Posted tagged ‘banks’

Global Cash Flow Analysis Now Used to Justify Bank Loans

October 29, 2009

By John Riley

 It wasn’t too long ago when a bank loan could be obtained by an individual demonstrating his ability to repay that loan. Then came the recession and the government began taking steps to shore up the financial system.  Now the rules have changed.

 Global cash flow analysis (GCF)  is the new mantra that bankers follow in analyzing a candidate’s loan worthiness. To most, it may seem an arcane process, but in fact it’s more of the same you’ve experienced in the past when applying for loans. It means all your debt instruments, rather than just the loan you are applying for, are reviewed and an assessment made of your ability to meet each of those obligations.

 Until now, lenders in the commercial market  have relied on cash flow from operating  businesses or income producing properties as their repayment  sources for a loan. With private bankers, an individual’s personal cash flow has been the measure. With individual loan requests, bankers prepare a cash flow statement  (PCF) which is widely used.

 Global cash flow is a modification of personal cash flow.  Business debt service and business income are added to personal cash flow creating a new instrument.

 a cool fifty thousandAccording to Michael Sabetta, Senior Vice President, Goldwater Bank, a  family’s income and spending habits are detailed by the PCF, but does not take into account  how much the family takes in or how much it pays out. However, the GCF analysis considers all sources of cash flow and all debt service related to personal debt and debt that has been personally guaranteed by business holdings or investments in a Limited Liability Company (LLC).  It’s important that business cash flow represent the amount of money the family could have withdrawn, spent or transferred to their personal account. (Many bankers differ on this point)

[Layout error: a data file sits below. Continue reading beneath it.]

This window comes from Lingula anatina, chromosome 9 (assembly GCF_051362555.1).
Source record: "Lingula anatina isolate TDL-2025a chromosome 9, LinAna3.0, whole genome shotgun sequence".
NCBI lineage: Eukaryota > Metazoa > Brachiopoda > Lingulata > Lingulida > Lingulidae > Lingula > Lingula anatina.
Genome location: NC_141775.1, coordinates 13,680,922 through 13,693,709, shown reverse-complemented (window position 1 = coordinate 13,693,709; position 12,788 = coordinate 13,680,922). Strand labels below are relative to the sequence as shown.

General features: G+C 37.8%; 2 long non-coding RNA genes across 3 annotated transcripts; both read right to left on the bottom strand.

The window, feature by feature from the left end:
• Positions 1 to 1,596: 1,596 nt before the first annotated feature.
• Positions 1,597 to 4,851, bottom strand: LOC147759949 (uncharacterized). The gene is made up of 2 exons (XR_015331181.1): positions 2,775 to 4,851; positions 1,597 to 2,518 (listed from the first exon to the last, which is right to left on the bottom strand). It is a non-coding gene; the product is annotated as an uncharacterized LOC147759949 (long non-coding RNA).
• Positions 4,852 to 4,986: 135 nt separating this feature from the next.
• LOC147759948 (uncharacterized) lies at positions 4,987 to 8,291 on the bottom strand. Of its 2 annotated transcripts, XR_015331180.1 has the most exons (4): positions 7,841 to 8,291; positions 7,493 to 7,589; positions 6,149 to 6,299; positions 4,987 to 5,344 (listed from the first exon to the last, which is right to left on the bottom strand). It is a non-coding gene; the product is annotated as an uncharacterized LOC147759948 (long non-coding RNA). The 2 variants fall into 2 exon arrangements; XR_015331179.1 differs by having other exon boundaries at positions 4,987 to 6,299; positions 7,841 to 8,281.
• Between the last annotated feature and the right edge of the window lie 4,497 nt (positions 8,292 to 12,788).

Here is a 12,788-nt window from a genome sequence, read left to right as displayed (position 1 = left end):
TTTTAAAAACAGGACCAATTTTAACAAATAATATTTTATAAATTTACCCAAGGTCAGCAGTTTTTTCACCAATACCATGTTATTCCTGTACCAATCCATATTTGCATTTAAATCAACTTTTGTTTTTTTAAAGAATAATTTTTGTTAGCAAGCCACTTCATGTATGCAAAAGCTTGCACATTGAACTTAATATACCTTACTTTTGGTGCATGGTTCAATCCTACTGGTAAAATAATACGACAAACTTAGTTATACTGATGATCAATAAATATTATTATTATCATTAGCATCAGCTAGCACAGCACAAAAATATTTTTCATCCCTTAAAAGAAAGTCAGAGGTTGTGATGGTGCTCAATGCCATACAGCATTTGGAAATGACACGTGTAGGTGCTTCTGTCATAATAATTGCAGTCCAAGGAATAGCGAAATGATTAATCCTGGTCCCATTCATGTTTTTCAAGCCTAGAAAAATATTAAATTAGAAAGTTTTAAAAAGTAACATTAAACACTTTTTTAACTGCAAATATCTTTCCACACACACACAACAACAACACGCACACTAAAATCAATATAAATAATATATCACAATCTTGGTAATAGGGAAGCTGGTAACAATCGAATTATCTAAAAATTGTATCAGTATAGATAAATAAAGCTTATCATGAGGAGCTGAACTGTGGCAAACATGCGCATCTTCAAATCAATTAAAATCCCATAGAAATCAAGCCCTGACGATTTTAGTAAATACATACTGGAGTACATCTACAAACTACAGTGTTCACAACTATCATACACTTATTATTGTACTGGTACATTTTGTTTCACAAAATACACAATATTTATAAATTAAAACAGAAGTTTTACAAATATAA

“As a process, it is not much different from banking in the 70’s or 80’s,”Mr. Sabetta noted.

 The global cash flow analysis needs to be used when a borrower’s obligations include a company as lender and the person who owns that business as borrower or the other way around. In this situation, the PCF and business cash flow represent the two main repayment sources. This is essential because neither the PCF nor the business cash flow individually give a fair picture of the borrower’s ability to repay.

 More and more, banks are being required to adopt the GCF. No doubt this is being influenced by bank examiners who are looking at the GCF as the most reliable tool to gauge loan worthiness. Although the GCF process has not been universally adopted, it is receiving much more attention within the industry. That means, you can expect a broader and more thorough analysis of your next loan request.




Regulators Ponder Boost in Capital Requirements for Banks

October 5, 2009

By John Riley

 The word on the street has been confirmed: FDIC regulators are considering an increase in the capital reserve requirements for banks.  No effective date has been set yet.

 Currently, the reserve requirement is 12%. If the new regulations go into effect, the reserve requirement would move up to 12% and then a year or so later, it would go to 14%.

 Following the financial crisis of the past year or so, federal regulators seem intent on taking steps to tighten financial controls on banks. While the increase in the capital reserve requirement would normally seem appropriate,  these are not normal times and such a move can be a serious impediment to the economy’s recovery.  Banks will need to take more of their money that would normally go for loans and investments and set it aside in their reserve fund.